Applied Studies in Jewish Education) found that for most families, Jewish early childhood education
and engagement increases Jewish practice and involvement.
It is with this understanding and a passionate commitment to professionalize the field and incentivize
prospective teachers that Anita Zucker made the gift to establish the Anita Zucker Program for Jewish
Early Childhood Educators. An educator who taught elementary school for over 10 years, Mrs. Zucker
is the Chair of The InterTech Group Inc., a North Charleston-based global manufacturing
conglomerate. Her dedication to the field of education has resulted in initiatives across the country, from
national institutions of higher education to local programs, projects and summits that have advanced and
advocated for the field.
Mrs. Zucker has been instrumental in the launch and execution of Rise Up: The Campaign for 613,
Yeshiva University’s comprehensive campaign that will fund scholarships, facilities and faculty to help
move the University into its next great era. Along with Sen. Joseph Lieberman, she serves as co-chair of
the campaign, which plans to raise $613 million over five years.
The Anita Zucker Jewish Early Childhood Program at Yeshiva University expects to bring 50 trained
professionals into the field of Jewish Early Childhood Education within its first five years, affecting
approximately 1,000 young Jewish families each academic year.
“The Anita Zucker Program for Early Childhood Educators is a game changer,” stated Dr. Miriam
Hirsch, Chair of the Stern College for Women Educator Preparation Program. “This funding will make
it possible for students who are interested in early childhood education to become professionals without
financial hardship, and it will lead the way in transforming the status of Jewish early childhood
education. This is an extraordinary opportunity at a critical time.”
Visit the YU Web site at www.yu.edu
Photo credit: YU


Israel Cabinet meeting (archive). Photo: GPO/Haim Zac


Under this decision, the Ministry of Foreign Affairs will coordinate the necessary professional work in Israel for the Forum. The MFA Director-General will head the Israeli steering committee and will represent Israel at the multilateral steering committee.


 The Government, on Sunday, 18 September 2022, approved Prime Minister Yair Lapid’s proposal for establishing a regional mechanism - the Negev Forum.


 Under this decision, the Ministry of Foreign Affairs will coordinate the necessary professional work in Israel for the Forum. The Director-General of the Ministry of Foreign Affairs, Alon Ushpiz, will head the Israeli steering committee and will represent Israel at the multilateral steering committee.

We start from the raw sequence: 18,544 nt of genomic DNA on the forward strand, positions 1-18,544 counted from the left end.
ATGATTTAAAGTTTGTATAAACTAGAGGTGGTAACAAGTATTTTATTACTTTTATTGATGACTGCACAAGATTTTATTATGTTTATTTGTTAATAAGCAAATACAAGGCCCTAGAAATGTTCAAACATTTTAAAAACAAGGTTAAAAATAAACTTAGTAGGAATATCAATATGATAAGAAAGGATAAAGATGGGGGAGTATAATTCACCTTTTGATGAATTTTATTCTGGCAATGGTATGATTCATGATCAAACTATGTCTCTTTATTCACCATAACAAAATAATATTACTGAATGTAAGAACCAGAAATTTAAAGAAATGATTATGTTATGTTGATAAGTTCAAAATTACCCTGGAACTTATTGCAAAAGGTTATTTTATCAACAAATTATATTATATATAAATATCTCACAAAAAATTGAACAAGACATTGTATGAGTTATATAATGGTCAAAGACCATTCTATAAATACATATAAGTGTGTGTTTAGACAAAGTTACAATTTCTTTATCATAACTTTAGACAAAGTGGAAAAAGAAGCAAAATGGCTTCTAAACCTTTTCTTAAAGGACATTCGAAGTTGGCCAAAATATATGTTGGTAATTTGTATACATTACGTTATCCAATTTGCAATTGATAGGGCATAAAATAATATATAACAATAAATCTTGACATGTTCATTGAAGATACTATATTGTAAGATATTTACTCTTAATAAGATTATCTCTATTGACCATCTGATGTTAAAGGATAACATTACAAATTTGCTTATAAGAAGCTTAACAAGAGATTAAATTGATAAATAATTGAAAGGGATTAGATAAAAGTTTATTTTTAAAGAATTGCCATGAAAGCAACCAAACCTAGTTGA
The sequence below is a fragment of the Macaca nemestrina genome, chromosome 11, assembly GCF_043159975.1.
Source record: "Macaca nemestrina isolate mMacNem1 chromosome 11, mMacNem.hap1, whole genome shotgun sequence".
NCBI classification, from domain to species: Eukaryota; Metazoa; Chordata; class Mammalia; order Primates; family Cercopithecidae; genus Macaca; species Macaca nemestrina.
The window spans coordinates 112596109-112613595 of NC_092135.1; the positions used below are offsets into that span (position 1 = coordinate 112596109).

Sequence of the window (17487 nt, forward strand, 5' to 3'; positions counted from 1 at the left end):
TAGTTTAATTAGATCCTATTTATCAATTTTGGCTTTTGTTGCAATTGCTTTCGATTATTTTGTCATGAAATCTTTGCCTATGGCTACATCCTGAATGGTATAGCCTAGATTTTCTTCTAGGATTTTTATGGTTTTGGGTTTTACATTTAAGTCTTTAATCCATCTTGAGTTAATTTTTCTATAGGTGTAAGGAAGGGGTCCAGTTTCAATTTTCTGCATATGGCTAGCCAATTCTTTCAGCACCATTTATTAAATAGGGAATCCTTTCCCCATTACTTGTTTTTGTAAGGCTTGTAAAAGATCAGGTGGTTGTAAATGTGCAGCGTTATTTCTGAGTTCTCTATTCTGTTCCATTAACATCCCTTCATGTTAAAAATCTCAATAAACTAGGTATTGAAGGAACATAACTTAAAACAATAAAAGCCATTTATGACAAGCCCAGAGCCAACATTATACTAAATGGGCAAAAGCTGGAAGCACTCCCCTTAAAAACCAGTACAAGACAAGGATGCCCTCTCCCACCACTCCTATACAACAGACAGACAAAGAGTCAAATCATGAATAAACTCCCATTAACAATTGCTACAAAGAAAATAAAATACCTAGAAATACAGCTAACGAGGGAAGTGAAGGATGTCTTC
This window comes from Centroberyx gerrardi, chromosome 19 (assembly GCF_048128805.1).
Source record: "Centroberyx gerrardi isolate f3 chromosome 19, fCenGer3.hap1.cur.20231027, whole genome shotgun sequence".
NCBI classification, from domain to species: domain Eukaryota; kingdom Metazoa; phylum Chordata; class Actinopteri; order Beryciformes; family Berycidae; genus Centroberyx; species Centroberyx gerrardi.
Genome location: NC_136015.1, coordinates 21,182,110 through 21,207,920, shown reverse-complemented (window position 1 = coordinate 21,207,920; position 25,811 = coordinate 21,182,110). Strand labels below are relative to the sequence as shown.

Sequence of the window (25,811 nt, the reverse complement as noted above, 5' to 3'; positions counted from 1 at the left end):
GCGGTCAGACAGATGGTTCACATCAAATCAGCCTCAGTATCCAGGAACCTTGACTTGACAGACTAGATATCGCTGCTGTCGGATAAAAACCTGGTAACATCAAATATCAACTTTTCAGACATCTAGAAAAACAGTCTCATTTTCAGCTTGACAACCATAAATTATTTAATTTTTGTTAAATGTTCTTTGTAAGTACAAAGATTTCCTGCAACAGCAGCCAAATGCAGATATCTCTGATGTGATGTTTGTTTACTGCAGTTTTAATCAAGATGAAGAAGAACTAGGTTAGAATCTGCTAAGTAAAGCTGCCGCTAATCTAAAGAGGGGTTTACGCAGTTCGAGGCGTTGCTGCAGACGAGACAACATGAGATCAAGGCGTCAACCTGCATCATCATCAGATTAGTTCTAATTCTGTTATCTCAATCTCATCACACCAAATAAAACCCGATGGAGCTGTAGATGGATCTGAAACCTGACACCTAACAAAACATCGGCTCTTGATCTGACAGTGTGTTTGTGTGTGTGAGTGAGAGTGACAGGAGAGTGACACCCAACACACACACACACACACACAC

Prime Minister Yair Lapid at the beginning of today’s cabinet meeting:


"The Cabinet decision formalizes and funds the working groups for the Negev Forum, which we established last year together with the US, the UAE, Bahrain, Morocco and Egypt.


“These working groups will create economic and security links which, just a few years ago, we could not have even dreamed of. We are working together with entrepreneurs in food-tech, water, energy, tourism and climate, increasing trade between our countries, and are holding a dialogue that strengthens Israel's security."


The Directors-General of the Ministries of Agriculture and Rural Development, Culture and Sport, Energy, Tourism, Health, and Defense will lead the professional work of the Israeli working group, with the participation of the Ministries of Regional Cooperation, Economy, and Finance.


The historic Negev Summit was held at Prime Minister Lapid’s initiative in Sde Boker in March 2022, with the foreign ministers of Egypt, the UAE, Bahrain, Morocco, the United States, and Israel. This, together with the meeting of the steering committee held in Manama in June 2022, led to the establishment of a regional architecture- “The Negev Forum.”


The government’s decision institutionalizes the work of the Forum, for advancing the initiative’s goals: Regional stability and security, leading diplomatic and economic cooperation, and people-to-people ties between the member countries for the welfare of the peoples of the region.


The Negev Forum will act on the basis of six working multilateral groups in the fields of food security and water, energy, tourism, health, education and tolerance, and regional security.